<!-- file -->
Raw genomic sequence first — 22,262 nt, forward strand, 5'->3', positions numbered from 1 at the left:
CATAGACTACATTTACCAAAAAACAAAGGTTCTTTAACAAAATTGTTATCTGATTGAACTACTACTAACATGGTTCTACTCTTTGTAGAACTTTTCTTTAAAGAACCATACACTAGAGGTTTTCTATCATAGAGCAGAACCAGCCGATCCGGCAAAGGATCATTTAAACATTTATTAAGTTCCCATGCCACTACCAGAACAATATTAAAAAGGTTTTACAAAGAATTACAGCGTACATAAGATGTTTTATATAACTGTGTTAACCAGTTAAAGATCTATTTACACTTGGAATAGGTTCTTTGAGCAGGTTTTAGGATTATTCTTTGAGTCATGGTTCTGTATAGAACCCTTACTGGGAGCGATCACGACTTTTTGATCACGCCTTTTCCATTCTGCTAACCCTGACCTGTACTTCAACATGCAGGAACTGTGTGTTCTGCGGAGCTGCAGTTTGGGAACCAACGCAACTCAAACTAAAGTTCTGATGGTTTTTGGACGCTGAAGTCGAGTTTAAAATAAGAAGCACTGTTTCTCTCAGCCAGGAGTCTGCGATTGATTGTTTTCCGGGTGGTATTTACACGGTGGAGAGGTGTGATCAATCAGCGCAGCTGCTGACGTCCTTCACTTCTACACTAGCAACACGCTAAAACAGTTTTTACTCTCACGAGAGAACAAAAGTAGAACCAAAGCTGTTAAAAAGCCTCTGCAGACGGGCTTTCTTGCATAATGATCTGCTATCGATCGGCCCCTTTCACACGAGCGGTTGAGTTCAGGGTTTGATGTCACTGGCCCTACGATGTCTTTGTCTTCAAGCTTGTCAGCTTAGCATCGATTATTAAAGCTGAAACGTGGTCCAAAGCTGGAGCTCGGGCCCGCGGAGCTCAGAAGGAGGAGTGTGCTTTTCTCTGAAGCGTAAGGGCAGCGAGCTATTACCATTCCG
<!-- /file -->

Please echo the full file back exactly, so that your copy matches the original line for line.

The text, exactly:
Raw genomic sequence first — 22,262 nt, forward strand, 5'->3', positions numbered from 1 at the left:
CATAGACTACATTTACCAAAAAACAAAGGTTCTTTAACAAAATTGTTATCTGATTGAACTACTACTAACATGGTTCTACTCTTTGTAGAACTTTTCTTTAAAGAACCATACACTAGAGGTTTTCTATCATAGAGCAGAACCAGCCGATCCGGCAAAGGATCATTTAAACATTTATTAAGTTCCCATGCCACTACCAGAACAATATTAAAAAGGTTTTACAAAGAATTACAGCGTACATAAGATGTTTTATATAACTGTGTTAACCAGTTAAAGATCTATTTACACTTGGAATAGGTTCTTTGAGCAGGTTTTAGGATTATTCTTTGAGTCATGGTTCTGTATAGAACCCTTACTGGGAGCGATCACGACTTTTTGATCACGCCTTTTCCATTCTGCTAACCCTGACCTGTACTTCAACATGCAGGAACTGTGTGTTCTGCGGAGCTGCAGTTTGGGAACCAACGCAACTCAAACTAAAGTTCTGATGGTTTTTGGACGCTGAAGTCGAGTTTAAAATAAGAAGCACTGTTTCTCTCAGCCAGGAGTCTGCGATTGATTGTTTTCCGGGTGGTATTTACACGGTGGAGAGGTGTGATCAATCAGCGCAGCTGCTGACGTCCTTCACTTCTACACTAGCAACACGCTAAAACAGTTTTTACTCTCACGAGAGAACAAAAGTAGAACCAAAGCTGTTAAAAAGCCTCTGCAGACGGGCTTTCTTGCATAATGATCTGCTATCGATCGGCCCCTTTCACACGAGCGGTTGAGTTCAGGGTTTGATGTCACTGGCCCTACGATGTCTTTGTCTTCAAGCTTGTCAGCTTAGCATCGATTATTAAAGCTGAAACGTGGTCCAAAGCTGGAGCTCGGGCCCGCGGAGCTCAGAAGGAGGAGTGTGCTTTTCTCTGAAGCGTAAGGGCAGCGAGCTATTACCATTCCG